For individuals and families facing dementia, the need to observe social distancing is critically important to their health and safety. But social distancing should not lead to social isolation. No one should face these uncertain times alone.
The Alzheimer’s Association Washington State Chapter is encouraging the community to lend a helping hand. Below are six things people can do to help dementia caregivers and their loved ones as they weather the COVID-19 pandemic. Be sure to follow the CDC’s guidelines to ensure their continued safety and yours, including practicing safe distancing and good hygiene.
1. Check in with them regularly. Reach out by phone, email, video chat or text. Let them know you’re thinking of them and take time to have a conversation. Almost two out of every three dementia caregivers say feeling isolated or alone is a significant challenge, and checking in regularly will help them feel supported.
2. Offer to drop off or send supplies. Make sure they are stocked up on non-perishable food items and other essential supplies. If you are planning a trip to the grocery store or pharmacy, offer to pick up what they need, including prescription medication that may be running low. You may also consider preparing a meal and leaving it at their door, or ordering food to be delivered to their home.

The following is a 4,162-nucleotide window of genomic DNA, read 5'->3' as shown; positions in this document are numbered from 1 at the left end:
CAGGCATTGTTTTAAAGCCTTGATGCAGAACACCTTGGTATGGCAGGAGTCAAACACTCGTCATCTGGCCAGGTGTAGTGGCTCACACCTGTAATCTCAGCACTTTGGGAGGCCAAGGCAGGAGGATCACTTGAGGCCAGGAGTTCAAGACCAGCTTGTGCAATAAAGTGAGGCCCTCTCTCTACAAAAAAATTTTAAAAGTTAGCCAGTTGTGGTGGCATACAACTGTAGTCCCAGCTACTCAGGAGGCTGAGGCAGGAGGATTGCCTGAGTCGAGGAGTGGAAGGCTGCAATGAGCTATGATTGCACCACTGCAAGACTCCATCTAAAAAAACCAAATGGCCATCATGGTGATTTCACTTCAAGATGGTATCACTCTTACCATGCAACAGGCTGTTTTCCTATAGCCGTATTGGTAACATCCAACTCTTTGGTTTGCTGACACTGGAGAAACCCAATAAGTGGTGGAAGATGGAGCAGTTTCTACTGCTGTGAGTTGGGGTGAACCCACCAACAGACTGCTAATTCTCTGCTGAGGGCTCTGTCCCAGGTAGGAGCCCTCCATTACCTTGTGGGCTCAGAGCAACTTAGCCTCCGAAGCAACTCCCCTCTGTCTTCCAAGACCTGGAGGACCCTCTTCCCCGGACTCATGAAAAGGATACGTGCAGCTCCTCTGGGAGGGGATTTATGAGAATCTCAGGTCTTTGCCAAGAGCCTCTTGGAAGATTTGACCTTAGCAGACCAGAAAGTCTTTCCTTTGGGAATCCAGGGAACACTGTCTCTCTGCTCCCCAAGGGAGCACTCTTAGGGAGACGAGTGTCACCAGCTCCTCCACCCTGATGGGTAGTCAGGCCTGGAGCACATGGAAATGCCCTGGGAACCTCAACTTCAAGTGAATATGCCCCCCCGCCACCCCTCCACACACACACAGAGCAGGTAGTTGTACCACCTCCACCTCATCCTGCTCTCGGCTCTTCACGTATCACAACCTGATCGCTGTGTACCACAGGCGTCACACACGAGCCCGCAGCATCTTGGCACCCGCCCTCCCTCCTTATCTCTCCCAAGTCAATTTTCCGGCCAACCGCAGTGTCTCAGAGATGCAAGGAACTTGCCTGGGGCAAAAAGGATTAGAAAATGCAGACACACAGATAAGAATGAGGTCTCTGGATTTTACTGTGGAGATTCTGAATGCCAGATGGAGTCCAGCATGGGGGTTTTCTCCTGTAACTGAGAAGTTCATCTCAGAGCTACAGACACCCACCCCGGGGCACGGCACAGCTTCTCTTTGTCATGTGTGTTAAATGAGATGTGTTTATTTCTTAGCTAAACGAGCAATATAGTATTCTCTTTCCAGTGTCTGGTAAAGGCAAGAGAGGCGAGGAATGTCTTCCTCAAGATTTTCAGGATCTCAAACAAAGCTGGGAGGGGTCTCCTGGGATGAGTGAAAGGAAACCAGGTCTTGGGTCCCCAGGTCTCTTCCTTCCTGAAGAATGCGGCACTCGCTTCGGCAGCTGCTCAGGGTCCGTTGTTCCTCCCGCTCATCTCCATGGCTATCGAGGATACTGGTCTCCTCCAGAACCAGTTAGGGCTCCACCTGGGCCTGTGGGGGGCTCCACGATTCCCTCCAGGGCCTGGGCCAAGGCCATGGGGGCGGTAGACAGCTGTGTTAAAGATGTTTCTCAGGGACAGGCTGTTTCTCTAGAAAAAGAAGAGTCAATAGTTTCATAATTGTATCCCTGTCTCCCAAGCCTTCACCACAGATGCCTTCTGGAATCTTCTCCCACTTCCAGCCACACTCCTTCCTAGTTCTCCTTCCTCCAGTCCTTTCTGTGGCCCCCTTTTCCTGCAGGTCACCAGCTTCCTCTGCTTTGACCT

3. Be specific when offering support. Open-ended offers of support (“call me if you need anything” or “let me know if I can help”) are often dismissed. Try making your offer of help or support more specific (“I’m going to the store, what do you need?” or “I’m making lasagna and will drop some off on your front porch.”) Don’t get frustrated if your offer of support is not immediately accepted. The family may need time to assess its needs. Continue to let the caregiver know that you are there and ready to help.
4. Encourage the caregiver to practice good self-care. Many dementia caregivers find it difficult to attend to their own self-care needs. Recommend that they take a break from the news and social media. Ask if they’re eating and sleeping okay. Recommend they engage in an activity they enjoy or that would help them recharge.
5. Send or drop off a care package. Brighten a caregiver’s day and let them know you’re thinking of them. It could be something as simple as a handwritten note, artwork created by your children, a book or magazine they might enjoy or a person’s favorite treat. Even the smallest gestures make a big difference!
6. Connect them to the Alzheimer’s Association for support. During this time, the Alzheimer’s Association is providing around-the-clock care and support. Many support groups and educational programs are being offered online or over the phone. The 24/7 Helpline (1.800.272.3900) is also available for anyone seeking information, support or connection to local resources.
Learn more about Alzheimer’s disease and ways you can support individuals and families facing dementia by visiting alz.org.